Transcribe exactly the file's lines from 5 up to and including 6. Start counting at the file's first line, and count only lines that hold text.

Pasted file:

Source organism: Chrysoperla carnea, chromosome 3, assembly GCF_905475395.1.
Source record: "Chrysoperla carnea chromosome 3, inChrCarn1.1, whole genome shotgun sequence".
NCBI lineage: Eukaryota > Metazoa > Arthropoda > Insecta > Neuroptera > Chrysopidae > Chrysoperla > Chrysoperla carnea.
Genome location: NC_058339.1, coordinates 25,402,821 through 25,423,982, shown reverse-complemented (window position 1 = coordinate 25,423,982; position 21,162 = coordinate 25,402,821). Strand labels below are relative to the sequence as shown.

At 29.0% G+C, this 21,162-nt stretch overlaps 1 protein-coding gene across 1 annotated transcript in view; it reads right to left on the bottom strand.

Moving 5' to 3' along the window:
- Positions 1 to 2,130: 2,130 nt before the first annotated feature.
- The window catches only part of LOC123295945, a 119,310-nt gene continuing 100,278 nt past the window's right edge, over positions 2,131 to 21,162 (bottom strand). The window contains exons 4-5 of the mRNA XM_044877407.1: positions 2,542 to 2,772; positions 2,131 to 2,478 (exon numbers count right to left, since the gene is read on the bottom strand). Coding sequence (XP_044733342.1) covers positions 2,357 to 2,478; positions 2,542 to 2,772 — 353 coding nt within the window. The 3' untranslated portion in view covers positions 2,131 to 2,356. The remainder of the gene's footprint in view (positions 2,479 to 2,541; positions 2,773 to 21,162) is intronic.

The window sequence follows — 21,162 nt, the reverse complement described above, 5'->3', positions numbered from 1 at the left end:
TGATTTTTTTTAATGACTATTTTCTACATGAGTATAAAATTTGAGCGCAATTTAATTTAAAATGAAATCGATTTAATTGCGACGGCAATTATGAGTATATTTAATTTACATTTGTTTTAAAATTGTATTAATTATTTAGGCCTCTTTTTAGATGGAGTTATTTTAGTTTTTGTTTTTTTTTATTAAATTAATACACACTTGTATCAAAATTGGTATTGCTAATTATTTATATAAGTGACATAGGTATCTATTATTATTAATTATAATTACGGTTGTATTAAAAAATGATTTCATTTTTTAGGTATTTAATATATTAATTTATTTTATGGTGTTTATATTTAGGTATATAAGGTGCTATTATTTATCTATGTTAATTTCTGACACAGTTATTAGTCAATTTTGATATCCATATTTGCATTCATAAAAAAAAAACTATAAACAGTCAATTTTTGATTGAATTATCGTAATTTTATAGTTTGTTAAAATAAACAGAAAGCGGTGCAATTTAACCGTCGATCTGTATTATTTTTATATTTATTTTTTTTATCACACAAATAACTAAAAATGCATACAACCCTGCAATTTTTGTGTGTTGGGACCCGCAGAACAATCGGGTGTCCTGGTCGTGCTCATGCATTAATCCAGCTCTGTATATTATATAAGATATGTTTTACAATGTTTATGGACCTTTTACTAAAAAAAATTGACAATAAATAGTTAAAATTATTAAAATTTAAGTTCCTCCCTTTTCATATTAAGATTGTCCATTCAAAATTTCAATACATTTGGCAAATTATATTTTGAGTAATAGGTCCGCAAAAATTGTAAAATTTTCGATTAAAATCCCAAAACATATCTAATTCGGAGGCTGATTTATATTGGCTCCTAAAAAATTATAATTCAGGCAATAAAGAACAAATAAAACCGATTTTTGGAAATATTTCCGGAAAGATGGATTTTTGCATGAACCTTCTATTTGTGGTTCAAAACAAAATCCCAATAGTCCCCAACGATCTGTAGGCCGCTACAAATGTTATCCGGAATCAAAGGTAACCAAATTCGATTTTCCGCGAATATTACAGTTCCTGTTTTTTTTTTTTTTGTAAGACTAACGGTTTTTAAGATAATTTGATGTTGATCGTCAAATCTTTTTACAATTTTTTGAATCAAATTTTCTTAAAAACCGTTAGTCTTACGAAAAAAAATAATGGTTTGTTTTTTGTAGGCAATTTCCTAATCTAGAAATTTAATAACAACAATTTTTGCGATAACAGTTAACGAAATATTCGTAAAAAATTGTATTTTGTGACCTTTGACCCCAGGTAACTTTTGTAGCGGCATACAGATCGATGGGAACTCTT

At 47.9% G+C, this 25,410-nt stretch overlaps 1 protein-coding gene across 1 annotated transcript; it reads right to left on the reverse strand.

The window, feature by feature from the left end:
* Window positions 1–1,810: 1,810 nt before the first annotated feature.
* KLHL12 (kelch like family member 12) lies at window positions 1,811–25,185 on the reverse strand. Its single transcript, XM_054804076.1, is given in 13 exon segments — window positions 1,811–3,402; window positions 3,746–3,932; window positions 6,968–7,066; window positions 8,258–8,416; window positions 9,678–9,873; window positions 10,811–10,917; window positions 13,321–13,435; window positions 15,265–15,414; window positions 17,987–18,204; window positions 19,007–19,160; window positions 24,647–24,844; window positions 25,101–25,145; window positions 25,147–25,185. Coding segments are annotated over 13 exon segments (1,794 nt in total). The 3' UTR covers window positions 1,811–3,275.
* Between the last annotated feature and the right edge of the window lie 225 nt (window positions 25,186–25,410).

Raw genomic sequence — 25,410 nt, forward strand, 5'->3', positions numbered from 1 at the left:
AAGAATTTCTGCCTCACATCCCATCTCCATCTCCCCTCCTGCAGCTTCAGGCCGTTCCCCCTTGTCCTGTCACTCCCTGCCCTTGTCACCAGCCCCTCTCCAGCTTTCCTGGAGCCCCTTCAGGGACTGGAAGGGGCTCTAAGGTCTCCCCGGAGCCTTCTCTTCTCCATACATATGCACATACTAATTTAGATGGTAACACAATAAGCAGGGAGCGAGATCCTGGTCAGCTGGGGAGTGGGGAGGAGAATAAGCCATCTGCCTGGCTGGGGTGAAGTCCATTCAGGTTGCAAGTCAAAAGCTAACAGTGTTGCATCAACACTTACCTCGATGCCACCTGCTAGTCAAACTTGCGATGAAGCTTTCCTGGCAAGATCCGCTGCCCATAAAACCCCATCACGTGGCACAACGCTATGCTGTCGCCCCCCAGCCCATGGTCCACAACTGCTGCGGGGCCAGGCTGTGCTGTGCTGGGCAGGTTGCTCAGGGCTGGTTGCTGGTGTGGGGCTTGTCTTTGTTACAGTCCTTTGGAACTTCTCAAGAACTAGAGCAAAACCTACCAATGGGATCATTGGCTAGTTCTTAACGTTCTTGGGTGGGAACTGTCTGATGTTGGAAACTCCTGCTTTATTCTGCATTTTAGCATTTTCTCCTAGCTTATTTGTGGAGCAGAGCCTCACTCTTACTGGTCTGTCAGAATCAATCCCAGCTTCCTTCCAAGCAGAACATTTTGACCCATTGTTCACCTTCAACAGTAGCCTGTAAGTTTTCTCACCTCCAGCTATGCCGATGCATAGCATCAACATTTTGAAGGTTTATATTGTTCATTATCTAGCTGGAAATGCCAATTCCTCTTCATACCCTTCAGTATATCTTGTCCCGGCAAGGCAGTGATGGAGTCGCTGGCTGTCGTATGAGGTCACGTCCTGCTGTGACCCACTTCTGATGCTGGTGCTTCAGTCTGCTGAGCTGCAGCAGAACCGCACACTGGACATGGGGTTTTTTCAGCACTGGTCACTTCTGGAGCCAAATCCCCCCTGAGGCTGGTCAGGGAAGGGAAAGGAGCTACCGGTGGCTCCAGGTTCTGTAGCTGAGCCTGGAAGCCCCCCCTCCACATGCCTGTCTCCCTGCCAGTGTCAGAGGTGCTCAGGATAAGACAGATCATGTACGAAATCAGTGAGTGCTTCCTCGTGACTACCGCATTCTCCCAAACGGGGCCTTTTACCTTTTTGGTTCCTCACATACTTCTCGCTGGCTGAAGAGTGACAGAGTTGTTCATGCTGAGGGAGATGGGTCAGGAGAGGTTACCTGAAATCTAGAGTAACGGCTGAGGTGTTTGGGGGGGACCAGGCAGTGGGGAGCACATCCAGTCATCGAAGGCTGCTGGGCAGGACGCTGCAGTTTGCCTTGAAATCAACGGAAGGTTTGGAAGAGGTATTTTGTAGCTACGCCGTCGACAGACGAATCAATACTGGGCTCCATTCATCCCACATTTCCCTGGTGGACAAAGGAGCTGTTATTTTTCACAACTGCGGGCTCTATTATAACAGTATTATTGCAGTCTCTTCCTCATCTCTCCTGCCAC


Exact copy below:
At 29.0% G+C, this 21,162-nt stretch overlaps 1 protein-coding gene across 1 annotated transcript in view; it reads right to left on the bottom strand.

Moving 5' to 3' along the window: